Groveholt Ltd v Hughes

JurisdictionEngland & Wales
CourtCourt of Appeal (Civil Division)
JudgeLord Justice Jonathan Parker,Lord Justice Dyson,Lord Justice Auld
Judgment Date18 July 2005
Neutral Citation[2005] EWCA Civ 897
Date18 July 2005
Docket NumberCase No: A3/2005/0283

[2005] EWCA Civ 897




Nicholas Underhill QC (Sitting as a Deputy High Court Judge)


Royal Courts of Justice

Strand, London, WC2A 2LL


Lord Justice Auld

Lord Justice Jonathan Parker and

Lord Justice Dyson

Case No: A3/2005/0283

Alan Hughes
Groveholt Ltd

Charles Purle QC and Alex Hill Smith (instructed by DKLL) for the Appellant

Nicholas Strauss QC and Neil Kitchener (instructed by Lawrence Graham) for the Respondent

Lord Justice Jonathan Parker



This an appeal by Mr Alan Hughes, the first defendant in the action, from an order made by Mr Nicholas Underhill QC, sitting as a Deputy High Court Judge in the Chancery Division, on 28 January 2005. By his order, the judge dismissed an application by Mr Hughes for summary judgment against Groveholt Ltd ("Groveholt"), the claimant in the action. The judge also granted declaratory relief. The second defendant in the action, Delbrook Properties Ltd, a company owned and controlled by Mr Hughes, has taken no part in the proceedings.


The action arises out of a scheme for the development of a brownfield site owned by Mr Hughes and known as Cawdor Quarry, Matlock, Cheshire ("the Site"). The Site is situated close to the town centre of Matlock, and the scheme for its development was a complex one, both in physical terms and in terms of the contractual history.


In physical terms, the development of the Site required major infrastructure works to provide access, including the diversion of the A6 trunk road and the construction of a new road bridge across the River Derwent. In addition, in order to enable the Site to be developed certain parcels of land not forming part of the Site itself had to be acquired from third parties (one of whom was Railtrack). This process was referred to as "site assembly". The costs of the infrastructure works and site assembly (the judge referred to them as "the preparatory costs", and I adopt that expression) were inevitably going to be very substantial. As such, they were a significant factor affecting the development value of the Site.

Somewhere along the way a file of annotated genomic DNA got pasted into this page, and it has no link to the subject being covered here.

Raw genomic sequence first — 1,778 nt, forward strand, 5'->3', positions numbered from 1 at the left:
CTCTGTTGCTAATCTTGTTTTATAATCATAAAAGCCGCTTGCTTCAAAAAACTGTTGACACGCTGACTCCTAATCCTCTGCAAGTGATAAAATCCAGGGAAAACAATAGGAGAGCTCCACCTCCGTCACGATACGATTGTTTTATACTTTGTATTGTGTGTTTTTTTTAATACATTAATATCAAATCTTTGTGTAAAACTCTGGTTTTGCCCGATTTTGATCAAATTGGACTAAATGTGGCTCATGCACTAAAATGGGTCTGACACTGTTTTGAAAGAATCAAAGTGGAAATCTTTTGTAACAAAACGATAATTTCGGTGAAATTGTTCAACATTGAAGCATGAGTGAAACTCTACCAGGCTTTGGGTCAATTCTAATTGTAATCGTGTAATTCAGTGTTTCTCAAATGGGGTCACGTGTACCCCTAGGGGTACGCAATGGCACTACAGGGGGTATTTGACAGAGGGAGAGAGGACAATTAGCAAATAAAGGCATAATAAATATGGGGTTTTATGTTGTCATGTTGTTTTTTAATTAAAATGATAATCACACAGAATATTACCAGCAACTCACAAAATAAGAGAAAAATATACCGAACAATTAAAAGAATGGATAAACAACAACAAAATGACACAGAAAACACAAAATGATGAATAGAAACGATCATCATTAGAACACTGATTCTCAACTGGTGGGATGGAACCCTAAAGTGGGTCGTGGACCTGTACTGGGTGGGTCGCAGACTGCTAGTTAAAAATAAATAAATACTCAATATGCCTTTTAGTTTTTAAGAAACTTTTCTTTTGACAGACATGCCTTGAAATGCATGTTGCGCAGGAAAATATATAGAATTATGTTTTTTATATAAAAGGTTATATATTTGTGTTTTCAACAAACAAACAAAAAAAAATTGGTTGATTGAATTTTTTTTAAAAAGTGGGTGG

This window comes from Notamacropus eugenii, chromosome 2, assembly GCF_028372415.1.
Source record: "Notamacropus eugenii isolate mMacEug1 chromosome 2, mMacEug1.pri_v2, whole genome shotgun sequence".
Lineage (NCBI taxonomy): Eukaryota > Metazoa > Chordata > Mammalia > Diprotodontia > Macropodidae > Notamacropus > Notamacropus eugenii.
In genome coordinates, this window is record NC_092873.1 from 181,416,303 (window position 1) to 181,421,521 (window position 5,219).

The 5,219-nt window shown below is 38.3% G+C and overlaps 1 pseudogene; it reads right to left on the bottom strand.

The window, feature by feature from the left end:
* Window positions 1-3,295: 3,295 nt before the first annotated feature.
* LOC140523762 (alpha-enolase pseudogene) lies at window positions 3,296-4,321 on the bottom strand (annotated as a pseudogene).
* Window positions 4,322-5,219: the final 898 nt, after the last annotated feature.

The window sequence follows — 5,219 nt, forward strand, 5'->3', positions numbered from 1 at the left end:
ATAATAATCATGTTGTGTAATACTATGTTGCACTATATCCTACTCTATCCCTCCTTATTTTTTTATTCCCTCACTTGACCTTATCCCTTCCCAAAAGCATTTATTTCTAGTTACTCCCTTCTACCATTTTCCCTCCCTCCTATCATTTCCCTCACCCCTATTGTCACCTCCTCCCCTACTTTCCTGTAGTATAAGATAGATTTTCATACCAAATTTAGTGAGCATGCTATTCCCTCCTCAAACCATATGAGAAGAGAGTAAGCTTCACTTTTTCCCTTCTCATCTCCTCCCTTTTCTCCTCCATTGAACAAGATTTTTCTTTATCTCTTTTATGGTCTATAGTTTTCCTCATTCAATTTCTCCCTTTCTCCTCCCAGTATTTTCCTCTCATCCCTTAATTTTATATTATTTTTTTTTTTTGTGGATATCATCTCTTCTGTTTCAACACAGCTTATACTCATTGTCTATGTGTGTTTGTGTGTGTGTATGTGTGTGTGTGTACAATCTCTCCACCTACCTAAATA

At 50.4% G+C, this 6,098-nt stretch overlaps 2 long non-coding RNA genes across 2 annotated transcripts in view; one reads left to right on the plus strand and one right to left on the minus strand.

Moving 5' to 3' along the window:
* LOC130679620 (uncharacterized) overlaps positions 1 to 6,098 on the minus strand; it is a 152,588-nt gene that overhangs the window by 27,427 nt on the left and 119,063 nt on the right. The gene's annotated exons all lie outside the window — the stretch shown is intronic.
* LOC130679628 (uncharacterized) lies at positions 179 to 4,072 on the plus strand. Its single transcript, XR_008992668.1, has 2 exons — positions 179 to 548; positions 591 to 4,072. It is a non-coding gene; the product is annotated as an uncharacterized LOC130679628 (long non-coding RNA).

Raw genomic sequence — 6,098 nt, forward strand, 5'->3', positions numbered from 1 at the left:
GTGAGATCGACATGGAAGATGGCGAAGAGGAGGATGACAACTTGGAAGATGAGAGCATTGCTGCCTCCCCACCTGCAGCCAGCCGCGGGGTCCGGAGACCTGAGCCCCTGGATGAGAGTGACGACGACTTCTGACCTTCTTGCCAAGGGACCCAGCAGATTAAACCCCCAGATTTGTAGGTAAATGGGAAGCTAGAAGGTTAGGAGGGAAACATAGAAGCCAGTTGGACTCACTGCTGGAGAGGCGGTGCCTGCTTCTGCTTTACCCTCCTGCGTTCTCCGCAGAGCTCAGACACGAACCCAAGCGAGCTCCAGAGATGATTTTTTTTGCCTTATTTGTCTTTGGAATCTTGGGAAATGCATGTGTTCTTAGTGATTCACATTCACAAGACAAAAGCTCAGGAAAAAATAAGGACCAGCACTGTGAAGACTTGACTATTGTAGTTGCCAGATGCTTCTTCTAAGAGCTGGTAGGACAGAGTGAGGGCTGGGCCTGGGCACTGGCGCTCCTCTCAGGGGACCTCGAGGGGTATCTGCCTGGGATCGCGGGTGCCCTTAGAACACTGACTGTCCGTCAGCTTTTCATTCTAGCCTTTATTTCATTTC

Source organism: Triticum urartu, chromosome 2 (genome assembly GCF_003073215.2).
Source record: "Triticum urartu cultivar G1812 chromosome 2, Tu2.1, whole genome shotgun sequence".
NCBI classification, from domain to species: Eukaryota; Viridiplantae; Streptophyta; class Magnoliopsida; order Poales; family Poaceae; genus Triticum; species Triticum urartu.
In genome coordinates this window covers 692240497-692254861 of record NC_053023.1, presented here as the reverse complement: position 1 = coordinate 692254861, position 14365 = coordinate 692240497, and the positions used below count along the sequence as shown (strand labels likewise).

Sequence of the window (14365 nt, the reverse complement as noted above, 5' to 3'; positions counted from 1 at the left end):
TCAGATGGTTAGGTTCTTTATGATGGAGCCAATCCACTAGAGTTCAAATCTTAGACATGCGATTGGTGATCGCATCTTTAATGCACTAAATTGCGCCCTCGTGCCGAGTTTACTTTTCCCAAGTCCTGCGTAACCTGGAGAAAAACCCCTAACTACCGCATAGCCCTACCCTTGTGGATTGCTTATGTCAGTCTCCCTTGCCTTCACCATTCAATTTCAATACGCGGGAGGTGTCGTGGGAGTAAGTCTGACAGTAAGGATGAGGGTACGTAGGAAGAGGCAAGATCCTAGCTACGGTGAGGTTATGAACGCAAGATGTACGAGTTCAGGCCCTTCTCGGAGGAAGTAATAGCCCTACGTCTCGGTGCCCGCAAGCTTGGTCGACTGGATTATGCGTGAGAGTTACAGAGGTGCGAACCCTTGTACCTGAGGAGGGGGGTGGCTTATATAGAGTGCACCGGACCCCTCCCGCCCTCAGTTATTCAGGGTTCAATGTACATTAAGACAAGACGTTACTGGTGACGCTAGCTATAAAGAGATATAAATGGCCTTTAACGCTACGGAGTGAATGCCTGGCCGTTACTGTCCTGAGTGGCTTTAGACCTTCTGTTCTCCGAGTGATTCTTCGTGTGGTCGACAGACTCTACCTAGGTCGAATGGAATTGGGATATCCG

As to the contractual history, there was a sequence of contracts relevant to the action, involving (1) Mr Hughes, (2) J Sainsbury plc and/or one of its associated companies (since nothing turns on the identity of the particular company in the Sainsbury group I will refer to each of them as "Sainsbury"), (3) Chelverton Properties Ltd ("Chelverton") and (4) Groveholt.


The first contract in the sequence was an Agreement ("the Sainsbury Agreement") dated 23 December 1996 and made between Mr Hughes and Sainsbury whereby Mr Hughes sold part of the Site ("the Sainsbury Land") to Sainsbury. The Sainsbury Agreement was subsequently varied by a Loan Agreement ("the Loan Agreement") dated 10 March 1997 and made between Mr Hughes and Sainsbury.


The next relevant contract, and the crucial one for present purposes, was an Agreement ("the Chelverton Agreement") dated 9 April 1998 and made between Mr Hughes and Chelverton whereby Mr Hughes sold the remainder of the Site ("the Chelverton Land") to Chelverton. Clauses 5, 6, 8, 10 and 11 of the Chelverton Agreement are central to the present dispute. I shall come to the detail of these clauses in due course, but for the purposes of this introduction the following broad description of their effect will suffice.


Clause 5 of the Chelverton Agreement provided for payments to be made by Chelverton to Mr Hughes by way of addition to the purchase price for the Chelverton Land in the event of certain specified planning consents being granted for its development. Clause 6 provided that Chelverton's obligations under clause 5 should be secured by a charge over the Chelverton Land. Clauses 8 and 10 provided for payments to be made by Mr Hughes to Chelverton in certain events. Clause 8 provided for Mr Hughes to make a payment to Chelverton should the total of the preparatory costs, when finally ascertained, exceed a specified level. Clause 10 obliged Mr Hughes to contribute to the cost of purchasing the land owned by Railtrack ("the Railtrack Land"). Clause 11 contained a mechanism for setting off any sums due from Mr Hughes to Chelverton under clauses 8 and 10 against any sums due from Chelverton to Mr Hughes under clause 5.


The language of clause 11 has given rise to a question of construction which lies at the heart of the rival contentions advanced by the parties before the judge and in this court. The nature of that question will be apparent when I have completed this brief overview of the contractual structure and referred to certain subsequent events.


On completion of the Chelverton Agreement (on 16 September 1998) Chelverton duly executed a Legal Charge ("the Charge") over the Chelverton Land pursuant to clause 6 of the Chelverton Agreement.


On the same day, a Deed of Novation ("the Deed of Novation") was entered into between Mr Hughes, Chelverton and Sainsbury whereby Mr Hughes' rights and obligations under the Sainsbury Agreement were transferred to Chelverton. In effect, Chelverton stepped into Mr Hughes' shoes vis-à-vis Sainsbury.